'Birthmark,' the First City-Based Initiative to Support Pregnancy, Launches in Miami

A new program to be rolled out in cities across the US looks to improve the health of moms and babies.

Birthmark Pregnancy Health Initiative Lyubov Levitskaya/Shutterstock
The state of health for mothers and babies in the US is not great. The rate of maternal deaths in this country has actually risen over the past couple of decades—we are the only developed country where this happened, and global trends are going in the other direction. Traumatic birth complications have also gone up. And our federal government doesn't look like they're doing much about it. So, a coalition of cities is taking matters into their own hands by pledging to improve conditions for moms and babies.

Led by Miami, the cities will be using a new platform called Birthmark, a consistent set of practices and resources developed by medical experts and policy makers at the mission-driven pregnancy health and wellness company Square Roots. The goal is to improve healthcare for pregnant women at the local level within their communities. "The Birthmark set of services ensures that infants in the womb are being well nourished and protected from substances that can harm them," Judith Palfrey, MD, a national leader in pediatric advocacy and Square Roots' board of advisors co-chair, tells Fit Pregnancy. "Birthmark works to guarantee all mothers safe, properly timed deliveries and excellent care for their newborns."

New programs for better prenatal health

Each city will implement programs tailored to their specific needs, but Dr. Palfrey points out a few broad areas of concern. "One of the biggest national challenges we face today is the opioid crisis that is poisoning babies and driving up healthcare costs," she says. "The Birthmark program is an assurance that cities will make serious commitments to preventing these tragedies." Coalition cities will also look to protect babies in the womb from exposure to smoking and other drugs.

Another goal is to reduce the gap between health outcomes for babies of different races and socioeconomic levels. "In the United States the 2014 non-Hispanic white infant mortality rate was 4.8 per 1000 [births] and the black infant mortality rate was 11.4 per 1000," Dr. Palfrey says. "Birthmark cities should see the disparity disappearing."

Helping moms get the information to make good choices will lead to healthier babies, and fewer healthcare costs. "By ensuring that infants in the womb receive proper nutrition, babies will be more likely to be born at term and at the proper weight," Dr. Palfrey says. "Lack of nutrition for pregnant mothers puts their babies at serious risk of prematurity and long-term problems such as lung disease and delayed development."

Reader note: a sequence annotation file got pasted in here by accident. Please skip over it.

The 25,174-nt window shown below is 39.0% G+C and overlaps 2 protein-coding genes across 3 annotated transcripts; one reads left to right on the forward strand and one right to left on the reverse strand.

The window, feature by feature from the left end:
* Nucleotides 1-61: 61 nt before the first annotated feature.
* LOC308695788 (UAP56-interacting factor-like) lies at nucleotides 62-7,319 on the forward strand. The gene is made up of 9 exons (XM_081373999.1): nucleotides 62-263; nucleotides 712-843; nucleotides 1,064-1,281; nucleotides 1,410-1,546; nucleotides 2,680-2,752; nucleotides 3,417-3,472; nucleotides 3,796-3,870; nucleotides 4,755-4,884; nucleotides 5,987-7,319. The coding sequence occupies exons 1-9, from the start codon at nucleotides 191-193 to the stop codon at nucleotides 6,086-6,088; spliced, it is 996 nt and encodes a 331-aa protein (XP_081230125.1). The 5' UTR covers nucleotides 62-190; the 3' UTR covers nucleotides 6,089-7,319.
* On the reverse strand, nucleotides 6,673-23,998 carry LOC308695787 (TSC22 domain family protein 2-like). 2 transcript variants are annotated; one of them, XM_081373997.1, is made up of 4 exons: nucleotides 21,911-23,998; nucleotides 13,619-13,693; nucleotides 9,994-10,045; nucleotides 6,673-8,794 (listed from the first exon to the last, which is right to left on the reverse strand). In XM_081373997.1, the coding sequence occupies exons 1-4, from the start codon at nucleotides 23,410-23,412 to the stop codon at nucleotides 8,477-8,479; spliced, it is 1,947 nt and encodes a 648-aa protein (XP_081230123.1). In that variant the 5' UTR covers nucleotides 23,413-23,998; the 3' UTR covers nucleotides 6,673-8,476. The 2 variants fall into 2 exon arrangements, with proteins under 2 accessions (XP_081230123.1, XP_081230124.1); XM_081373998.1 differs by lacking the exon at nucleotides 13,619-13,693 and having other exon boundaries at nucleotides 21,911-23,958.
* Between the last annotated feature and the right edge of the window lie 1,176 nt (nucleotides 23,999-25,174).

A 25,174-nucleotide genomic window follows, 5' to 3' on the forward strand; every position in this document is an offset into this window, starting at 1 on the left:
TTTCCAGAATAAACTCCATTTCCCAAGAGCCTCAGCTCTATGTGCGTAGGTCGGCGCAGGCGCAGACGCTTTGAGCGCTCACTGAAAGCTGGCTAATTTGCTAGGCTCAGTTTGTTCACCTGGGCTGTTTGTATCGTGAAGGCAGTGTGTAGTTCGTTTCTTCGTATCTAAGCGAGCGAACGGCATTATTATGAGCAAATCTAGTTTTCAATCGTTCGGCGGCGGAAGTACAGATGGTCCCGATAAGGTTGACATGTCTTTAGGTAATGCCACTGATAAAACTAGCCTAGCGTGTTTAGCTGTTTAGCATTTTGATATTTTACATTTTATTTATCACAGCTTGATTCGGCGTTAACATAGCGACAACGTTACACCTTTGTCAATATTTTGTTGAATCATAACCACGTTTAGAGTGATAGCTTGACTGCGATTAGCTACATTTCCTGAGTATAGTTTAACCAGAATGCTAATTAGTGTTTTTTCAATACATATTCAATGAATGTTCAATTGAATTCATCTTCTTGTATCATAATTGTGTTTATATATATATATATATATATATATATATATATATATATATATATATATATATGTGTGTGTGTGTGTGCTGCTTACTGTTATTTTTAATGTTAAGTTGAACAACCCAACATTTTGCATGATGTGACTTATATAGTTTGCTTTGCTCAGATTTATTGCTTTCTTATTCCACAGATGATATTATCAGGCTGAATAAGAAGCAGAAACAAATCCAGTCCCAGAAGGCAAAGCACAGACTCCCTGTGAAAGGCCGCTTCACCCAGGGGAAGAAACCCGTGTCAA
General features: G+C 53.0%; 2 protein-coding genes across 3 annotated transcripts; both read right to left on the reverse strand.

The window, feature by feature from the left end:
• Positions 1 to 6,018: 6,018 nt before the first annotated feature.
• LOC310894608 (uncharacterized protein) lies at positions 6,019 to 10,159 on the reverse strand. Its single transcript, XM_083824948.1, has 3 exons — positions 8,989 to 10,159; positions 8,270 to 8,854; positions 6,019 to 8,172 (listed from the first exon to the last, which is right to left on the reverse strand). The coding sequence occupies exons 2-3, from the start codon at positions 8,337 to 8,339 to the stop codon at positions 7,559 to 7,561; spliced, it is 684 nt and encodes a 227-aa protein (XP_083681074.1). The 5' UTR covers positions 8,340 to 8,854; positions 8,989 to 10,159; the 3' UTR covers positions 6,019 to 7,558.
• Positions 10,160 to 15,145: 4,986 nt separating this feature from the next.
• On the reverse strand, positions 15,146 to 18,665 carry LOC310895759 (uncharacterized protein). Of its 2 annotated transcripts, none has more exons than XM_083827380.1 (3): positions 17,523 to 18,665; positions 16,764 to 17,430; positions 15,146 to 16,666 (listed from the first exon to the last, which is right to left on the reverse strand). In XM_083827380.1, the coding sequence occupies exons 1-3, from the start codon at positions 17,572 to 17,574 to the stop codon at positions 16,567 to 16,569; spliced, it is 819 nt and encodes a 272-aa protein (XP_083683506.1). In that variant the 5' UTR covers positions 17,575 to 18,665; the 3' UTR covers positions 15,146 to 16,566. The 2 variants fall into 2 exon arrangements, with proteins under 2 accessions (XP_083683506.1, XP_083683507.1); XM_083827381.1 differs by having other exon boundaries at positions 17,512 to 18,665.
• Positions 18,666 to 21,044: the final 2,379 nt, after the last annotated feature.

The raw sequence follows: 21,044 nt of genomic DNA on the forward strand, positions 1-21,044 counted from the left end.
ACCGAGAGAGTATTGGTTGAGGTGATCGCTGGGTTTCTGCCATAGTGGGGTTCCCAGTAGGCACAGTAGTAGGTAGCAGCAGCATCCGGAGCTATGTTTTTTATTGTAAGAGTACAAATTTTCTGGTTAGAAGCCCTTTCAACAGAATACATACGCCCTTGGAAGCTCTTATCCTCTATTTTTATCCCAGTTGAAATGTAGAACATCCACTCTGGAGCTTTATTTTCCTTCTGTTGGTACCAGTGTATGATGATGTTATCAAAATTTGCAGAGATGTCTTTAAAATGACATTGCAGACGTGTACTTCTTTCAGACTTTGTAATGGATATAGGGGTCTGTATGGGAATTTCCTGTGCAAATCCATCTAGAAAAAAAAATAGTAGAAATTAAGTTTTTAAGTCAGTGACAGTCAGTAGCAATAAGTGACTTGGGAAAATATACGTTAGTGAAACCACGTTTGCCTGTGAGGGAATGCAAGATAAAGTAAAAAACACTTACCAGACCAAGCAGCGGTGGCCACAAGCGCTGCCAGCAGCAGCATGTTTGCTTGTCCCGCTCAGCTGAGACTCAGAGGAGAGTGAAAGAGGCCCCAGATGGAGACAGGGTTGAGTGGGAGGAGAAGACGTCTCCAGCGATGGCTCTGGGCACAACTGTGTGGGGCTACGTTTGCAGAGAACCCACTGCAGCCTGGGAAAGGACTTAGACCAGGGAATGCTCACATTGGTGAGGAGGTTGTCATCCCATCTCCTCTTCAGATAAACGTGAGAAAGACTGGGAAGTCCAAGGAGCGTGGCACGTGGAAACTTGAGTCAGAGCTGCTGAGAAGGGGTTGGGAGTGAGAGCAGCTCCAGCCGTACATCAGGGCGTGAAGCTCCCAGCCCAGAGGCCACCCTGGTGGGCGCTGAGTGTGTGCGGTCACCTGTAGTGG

And if something should be wrong, new standards of prenatal care can address the challenges early. "For instance, should a mother begin to have pregnancy-associated hypertension or diabetes, these problems will be quickly detected and addressed," Dr. Palfrey says. "We expect to see improved birth weights, decreases in prematurity and decreases in perinatal deaths." In addition, pregnant women "will have excellent perinatal care so that should there be any complications with the delivery, they are attended to immediately," she says.

Local leaders are stepping up

The first city to put the public health initiative in place, Miami is planning a launch event they're calling "Birthmark Day" on June 23. "As Miami continues to focus on the future of our great city, we know one of the most important investments we can make today is in our mothers and infants," Miami mayor Tomás Regalado said in a press release "As is so often the case, lasting progress demands engagement from all. That's why I'm thrilled to work with Square Roots to improve health outcomes for mothers in Miami."

The other coalition cities are yet to be named, but it's expected there will be seven by the end of 2017, with more to come. The mayor of each city will work with a local task force to implement the "Playbook"—evidenced-based programs, tools and research funded and developed by Square Roots. In addition, the cities will also be using the platform to work with companies to establish a better prenatal health standard for employees.

"As a nation, we need to take steps to address our dismal rankings among the developed nations regarding maternal health and infant mortality," former Senator and Square Roots' board of advisors co-chair Olympia J. Snowe tells Fit Pregnancy. "Working with the city of Miami in this landmark partnership is one way of beginning that effort by ensuring the best available information and practices can be disseminated within communities across this nation."

Although we've yet to see how this will actually affect maternal and fetal health, Dr. Palfrey is optimistic—and it's wonderful to see local leaders stepping up in the absence of federal initiatives. "Mothers will have real supports that will decrease the stresses they encounter and allow them to focus their energy on themselves and their pregnancies," Palfrey says. "They will prepare well for the new baby and new family that is being created."